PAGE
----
In fact, I recently purchased two cans of 5.45x39 caliber ammunition with each can containing 1,080 rounds of Russian-made ammunition from Century Arms International for the amazing price of $106 per can. I doubt you could buy 1,080 rounds of 5.56 caliber ammunition for $106 dollars or even $158 dollars if you were directly related to the president of a major ammunition manufacturing company.
Two years ago the retail price for a case price for 1,000 rounds of 55-grain XM193 .223 FMJ ammunition was anywhere from $439 to $499 per 1,000 rounds. And one particular retail vendor was recently selling a 1,000-round case of Federal 5.56 ammunition for $799.97. Either way, no matter how you do the math the 5.45x39 ammunition is less expensive.
Yes, I know. Large law enforcement agencies buy ammo on special discounts and bulk discounts. They could still save money using 5.45 vs. 5.56/.223. Also, smaller agencies often require individual officers to buy their own ammo out of their allowance or out of pocket. Buying 5.45 instead of 5.56 for training could help those guys a lot.
Finally, the price of 5.56 is not heading anywhere but up. And that's if you can even get the stuff. Between two wars, the worldwide demand for copper (brass), and the panic buying in the gun enthusiast community that's been spurred by fear the government will restrict ammo sales, 5.56 rounds are not just expensive but really hard to find in quantity.
In contrast, 5.45x39 ammunition is generally available. And it's cheaper today than it was two years ago.
My point is that I would rather have a patrol or tactical rifle that went bang when I pulled the trigger, than have an armory full of rifles that I can't load.
Also, since 5.45x39 ammunition comes in sealed steel cans, this ammunition is ideal for long-term storage and will not be damaged if your storage facility is flooded. Oh and you can use a magnet to pick up the empty cases when you clean up your range after a training session because 5.45x39 ammunition is made with steel cases.
It Fits Your Stuff
The same optics and accessories that work on M16/M4-style rifles and carbines in .223/5.56 can also be used on the Smith & Wesson M&P15R.
This means that you can use the same optics, forward vertical grips, flashlights, rifle cases, tactical vests, and magazine pouches that you use for any M16 rifle or M4 carbine.
I installed a variety of optics including a Trijicon ACOG TA11 and an Aimpoint Comp M3 on my M&P15R. I am also a big fan of the Aimpoint Micro T1 and have no doubt that this optic would work very well on the Smith & Wesson M&P15R in any caliber.
In fact, next to using flip-up iron sights, using an Aimpoint Micro T1 will enable you to carry the lightest full-size M4 style carbine possible as long as you don't overload it with other accessories. In addition, you can use a removable carry handle on the M&P15R in 5.45x39. In fact, I just ordered one from Smith & Wesson.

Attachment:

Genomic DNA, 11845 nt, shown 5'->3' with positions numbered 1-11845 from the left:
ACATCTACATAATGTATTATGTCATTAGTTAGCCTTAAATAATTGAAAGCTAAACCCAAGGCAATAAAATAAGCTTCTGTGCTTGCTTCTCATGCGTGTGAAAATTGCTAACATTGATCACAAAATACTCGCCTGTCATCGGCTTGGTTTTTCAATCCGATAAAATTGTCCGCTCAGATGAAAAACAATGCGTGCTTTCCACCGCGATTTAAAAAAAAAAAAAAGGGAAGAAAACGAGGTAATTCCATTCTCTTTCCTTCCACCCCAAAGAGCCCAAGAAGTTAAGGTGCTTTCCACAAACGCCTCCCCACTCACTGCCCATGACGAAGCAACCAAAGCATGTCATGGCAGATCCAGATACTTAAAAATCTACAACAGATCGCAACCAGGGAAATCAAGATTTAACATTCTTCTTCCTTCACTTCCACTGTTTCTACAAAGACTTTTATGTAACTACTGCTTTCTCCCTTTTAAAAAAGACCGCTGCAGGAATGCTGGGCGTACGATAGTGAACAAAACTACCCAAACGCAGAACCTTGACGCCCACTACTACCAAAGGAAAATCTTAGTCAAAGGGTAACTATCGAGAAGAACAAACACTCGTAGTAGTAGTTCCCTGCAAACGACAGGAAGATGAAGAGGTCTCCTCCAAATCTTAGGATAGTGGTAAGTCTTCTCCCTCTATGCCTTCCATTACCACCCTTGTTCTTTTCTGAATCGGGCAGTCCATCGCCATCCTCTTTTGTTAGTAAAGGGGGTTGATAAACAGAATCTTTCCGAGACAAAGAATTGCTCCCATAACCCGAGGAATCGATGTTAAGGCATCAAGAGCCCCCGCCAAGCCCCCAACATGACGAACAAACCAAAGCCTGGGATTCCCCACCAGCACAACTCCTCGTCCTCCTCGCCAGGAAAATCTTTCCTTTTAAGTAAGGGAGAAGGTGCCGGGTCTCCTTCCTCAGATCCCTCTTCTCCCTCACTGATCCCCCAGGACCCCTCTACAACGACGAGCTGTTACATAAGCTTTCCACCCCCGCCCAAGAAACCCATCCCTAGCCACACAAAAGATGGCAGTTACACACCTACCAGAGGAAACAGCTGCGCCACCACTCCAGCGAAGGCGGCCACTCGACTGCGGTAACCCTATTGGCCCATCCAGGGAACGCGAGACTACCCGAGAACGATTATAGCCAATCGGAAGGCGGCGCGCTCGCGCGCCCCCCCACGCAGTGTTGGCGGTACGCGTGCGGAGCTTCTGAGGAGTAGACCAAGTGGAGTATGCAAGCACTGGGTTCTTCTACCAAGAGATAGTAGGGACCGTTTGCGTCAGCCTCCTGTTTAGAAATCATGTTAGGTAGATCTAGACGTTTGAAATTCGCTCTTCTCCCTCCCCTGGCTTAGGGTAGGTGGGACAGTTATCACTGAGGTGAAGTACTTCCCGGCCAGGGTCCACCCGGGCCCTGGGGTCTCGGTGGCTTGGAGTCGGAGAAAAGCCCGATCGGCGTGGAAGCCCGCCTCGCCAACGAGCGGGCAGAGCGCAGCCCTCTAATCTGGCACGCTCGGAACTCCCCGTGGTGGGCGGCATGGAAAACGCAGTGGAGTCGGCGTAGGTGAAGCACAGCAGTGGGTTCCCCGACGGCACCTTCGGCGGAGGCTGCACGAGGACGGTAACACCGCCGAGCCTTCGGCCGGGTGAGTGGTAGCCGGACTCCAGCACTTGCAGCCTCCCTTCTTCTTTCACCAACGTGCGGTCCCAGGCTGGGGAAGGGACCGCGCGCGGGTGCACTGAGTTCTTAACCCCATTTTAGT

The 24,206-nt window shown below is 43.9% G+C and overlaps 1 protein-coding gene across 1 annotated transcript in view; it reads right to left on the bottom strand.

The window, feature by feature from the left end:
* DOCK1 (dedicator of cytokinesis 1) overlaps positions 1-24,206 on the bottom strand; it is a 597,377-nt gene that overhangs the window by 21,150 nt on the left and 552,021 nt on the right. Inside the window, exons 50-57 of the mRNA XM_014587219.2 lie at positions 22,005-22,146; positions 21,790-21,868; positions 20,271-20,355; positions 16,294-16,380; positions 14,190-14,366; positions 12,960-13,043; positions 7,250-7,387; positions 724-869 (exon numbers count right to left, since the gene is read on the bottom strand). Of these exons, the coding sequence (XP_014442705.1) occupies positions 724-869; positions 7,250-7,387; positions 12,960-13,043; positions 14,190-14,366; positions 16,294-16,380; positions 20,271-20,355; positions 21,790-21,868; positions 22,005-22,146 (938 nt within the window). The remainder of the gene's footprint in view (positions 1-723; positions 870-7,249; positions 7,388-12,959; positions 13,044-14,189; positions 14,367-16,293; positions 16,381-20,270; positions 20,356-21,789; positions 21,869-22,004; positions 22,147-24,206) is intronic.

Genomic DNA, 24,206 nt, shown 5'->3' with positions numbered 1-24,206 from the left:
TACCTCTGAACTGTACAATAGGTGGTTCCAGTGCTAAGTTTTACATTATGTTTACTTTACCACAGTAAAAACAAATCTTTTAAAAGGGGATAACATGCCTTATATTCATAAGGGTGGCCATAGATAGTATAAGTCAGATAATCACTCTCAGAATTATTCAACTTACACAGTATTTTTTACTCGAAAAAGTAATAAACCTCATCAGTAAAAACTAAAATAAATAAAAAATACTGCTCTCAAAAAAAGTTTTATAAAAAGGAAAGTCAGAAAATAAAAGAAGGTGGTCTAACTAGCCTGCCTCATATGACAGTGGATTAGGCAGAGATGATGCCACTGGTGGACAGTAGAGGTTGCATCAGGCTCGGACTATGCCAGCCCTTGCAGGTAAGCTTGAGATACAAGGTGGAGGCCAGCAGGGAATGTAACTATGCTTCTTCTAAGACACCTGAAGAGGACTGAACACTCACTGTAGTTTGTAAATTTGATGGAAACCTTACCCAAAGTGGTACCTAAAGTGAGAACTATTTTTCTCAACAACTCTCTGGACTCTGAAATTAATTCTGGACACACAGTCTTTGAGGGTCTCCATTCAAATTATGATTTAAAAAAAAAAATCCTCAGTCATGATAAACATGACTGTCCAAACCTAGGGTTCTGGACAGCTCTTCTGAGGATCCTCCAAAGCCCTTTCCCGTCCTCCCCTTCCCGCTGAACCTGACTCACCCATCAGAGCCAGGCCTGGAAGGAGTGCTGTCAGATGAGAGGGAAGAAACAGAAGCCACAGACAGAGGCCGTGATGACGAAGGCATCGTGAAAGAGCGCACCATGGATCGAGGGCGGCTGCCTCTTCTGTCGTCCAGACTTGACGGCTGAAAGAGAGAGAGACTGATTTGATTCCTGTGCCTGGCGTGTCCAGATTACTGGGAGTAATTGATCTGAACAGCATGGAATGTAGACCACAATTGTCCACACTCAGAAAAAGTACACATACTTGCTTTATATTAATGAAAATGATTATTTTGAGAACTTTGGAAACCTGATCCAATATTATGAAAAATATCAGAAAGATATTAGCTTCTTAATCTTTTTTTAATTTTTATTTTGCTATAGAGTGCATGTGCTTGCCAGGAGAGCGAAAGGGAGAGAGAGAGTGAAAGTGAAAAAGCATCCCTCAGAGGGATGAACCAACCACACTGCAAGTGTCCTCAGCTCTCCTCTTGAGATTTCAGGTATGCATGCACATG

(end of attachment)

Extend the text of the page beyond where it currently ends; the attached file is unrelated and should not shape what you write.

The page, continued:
I Bought One
If you are willing to think outside of the box, the Smith & Wesson M&P15R carbine in 5.45x39mm can be used to significantly cut patrol rifle training costs. Because this caliber is dramatically cheaper in price than American .223/5.56 caliber, I even suspect that in time you can pay for the rifle through the savings on ammunition.
To save even more money you can purchase the upper receiver of a Smith & Wesson M&P15R in 5.45x39 (from Smith & Wesson) and install the top portion of the Russian caliber rifle on any M4 carbine that is chambered in 5.56. If you have trouble mating an upper receiver in 5.45x39 to an M4 lower receiver in 5.56 caliber, Smith & Wesson suggests that you change the hammer spring to make the two parts fit properly. Smith & Wesson includes a hammer spring with every upper receiver in 5.45x39.
As a result of this test and evaluation, I purchased a Smith & Wesson M&P15R rifle in 5.45x39 caliber because I enjoy shooting M4 Carbines and I hate to limit this activity because I can no longer afford to blast away with .223/5.56 ammunition. Buying an upper receiver or a complete M&P15R rifle in 5.45x39 enables a dedicated M4 carbine shooter to continue training and cut costs.
Nick Jacobellis is a former police officer who was physically disabled in the line of duty while working undercover as a U.S. Customs agent. He is a frequent contributor to POLICE Magazine.
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